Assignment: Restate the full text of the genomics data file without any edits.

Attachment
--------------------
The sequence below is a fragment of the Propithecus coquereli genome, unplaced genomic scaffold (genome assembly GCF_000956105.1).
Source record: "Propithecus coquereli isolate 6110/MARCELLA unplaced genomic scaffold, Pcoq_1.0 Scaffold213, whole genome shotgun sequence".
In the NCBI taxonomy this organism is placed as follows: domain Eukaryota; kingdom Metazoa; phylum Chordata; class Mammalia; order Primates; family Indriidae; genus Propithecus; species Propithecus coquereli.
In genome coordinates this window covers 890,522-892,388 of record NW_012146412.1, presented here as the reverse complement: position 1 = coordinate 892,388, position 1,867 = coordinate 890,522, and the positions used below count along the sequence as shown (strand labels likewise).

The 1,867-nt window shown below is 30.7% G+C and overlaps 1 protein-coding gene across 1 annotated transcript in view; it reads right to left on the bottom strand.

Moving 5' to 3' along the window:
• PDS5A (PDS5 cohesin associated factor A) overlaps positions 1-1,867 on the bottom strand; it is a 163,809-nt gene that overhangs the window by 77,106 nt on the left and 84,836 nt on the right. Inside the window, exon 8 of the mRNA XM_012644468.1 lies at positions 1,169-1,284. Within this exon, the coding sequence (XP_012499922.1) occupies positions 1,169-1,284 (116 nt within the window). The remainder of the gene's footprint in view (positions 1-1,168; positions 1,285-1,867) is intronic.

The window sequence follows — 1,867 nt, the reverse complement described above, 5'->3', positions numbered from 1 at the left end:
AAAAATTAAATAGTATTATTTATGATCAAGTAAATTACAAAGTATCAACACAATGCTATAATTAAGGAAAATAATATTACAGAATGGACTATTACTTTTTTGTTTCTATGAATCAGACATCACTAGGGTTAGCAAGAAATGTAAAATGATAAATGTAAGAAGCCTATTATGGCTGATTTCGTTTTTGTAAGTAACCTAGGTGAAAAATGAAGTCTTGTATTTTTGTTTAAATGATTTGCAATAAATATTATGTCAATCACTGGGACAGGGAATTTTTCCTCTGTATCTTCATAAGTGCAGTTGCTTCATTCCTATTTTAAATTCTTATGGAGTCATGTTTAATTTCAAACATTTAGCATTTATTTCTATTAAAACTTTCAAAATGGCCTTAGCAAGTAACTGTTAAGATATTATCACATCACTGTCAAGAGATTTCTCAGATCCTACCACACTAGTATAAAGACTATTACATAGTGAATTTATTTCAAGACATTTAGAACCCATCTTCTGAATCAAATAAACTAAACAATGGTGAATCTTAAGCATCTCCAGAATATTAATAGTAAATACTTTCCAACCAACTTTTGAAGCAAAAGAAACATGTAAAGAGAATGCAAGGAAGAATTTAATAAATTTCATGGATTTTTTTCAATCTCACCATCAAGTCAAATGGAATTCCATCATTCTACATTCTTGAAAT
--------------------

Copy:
The sequence below is a fragment of the Propithecus coquereli genome, unplaced genomic scaffold (genome assembly GCF_000956105.1).
Source record: "Propithecus coquereli isolate 6110/MARCELLA unplaced genomic scaffold, Pcoq_1.0 Scaffold213, whole genome shotgun sequence".
In the NCBI taxonomy this organism is placed as follows: domain Eukaryota; kingdom Metazoa; phylum Chordata; class Mammalia; order Primates; family Indriidae; genus Propithecus; species Propithecus coquereli.
In genome coordinates this window covers 890,522-892,388 of record NW_012146412.1, presented here as the reverse complement: position 1 = coordinate 892,388, position 1,867 = coordinate 890,522, and the positions used below count along the sequence as shown (strand labels likewise).

The 1,867-nt window shown below is 30.7% G+C and overlaps 1 protein-coding gene across 1 annotated transcript in view; it reads right to left on the bottom strand.

Moving 5' to 3' along the window:
• PDS5A (PDS5 cohesin associated factor A) overlaps positions 1-1,867 on the bottom strand; it is a 163,809-nt gene that overhangs the window by 77,106 nt on the left and 84,836 nt on the right. Inside the window, exon 8 of the mRNA XM_012644468.1 lies at positions 1,169-1,284. Within this exon, the coding sequence (XP_012499922.1) occupies positions 1,169-1,284 (116 nt within the window). The remainder of the gene's footprint in view (positions 1-1,168; positions 1,285-1,867) is intronic.

The window sequence follows — 1,867 nt, the reverse complement described above, 5'->3', positions numbered from 1 at the left end:
AAAAATTAAATAGTATTATTTATGATCAAGTAAATTACAAAGTATCAACACAATGCTATAATTAAGGAAAATAATATTACAGAATGGACTATTACTTTTTTGTTTCTATGAATCAGACATCACTAGGGTTAGCAAGAAATGTAAAATGATAAATGTAAGAAGCCTATTATGGCTGATTTCGTTTTTGTAAGTAACCTAGGTGAAAAATGAAGTCTTGTATTTTTGTTTAAATGATTTGCAATAAATATTATGTCAATCACTGGGACAGGGAATTTTTCCTCTGTATCTTCATAAGTGCAGTTGCTTCATTCCTATTTTAAATTCTTATGGAGTCATGTTTAATTTCAAACATTTAGCATTTATTTCTATTAAAACTTTCAAAATGGCCTTAGCAAGTAACTGTTAAGATATTATCACATCACTGTCAAGAGATTTCTCAGATCCTACCACACTAGTATAAAGACTATTACATAGTGAATTTATTTCAAGACATTTAGAACCCATCTTCTGAATCAAATAAACTAAACAATGGTGAATCTTAAGCATCTCCAGAATATTAATAGTAAATACTTTCCAACCAACTTTTGAAGCAAAAGAAACATGTAAAGAGAATGCAAGGAAGAATTTAATAAATTTCATGGATTTTTTTCAATCTCACCATCAAGTCAAATGGAATTCCATCATTCTACATTCTTGAAAT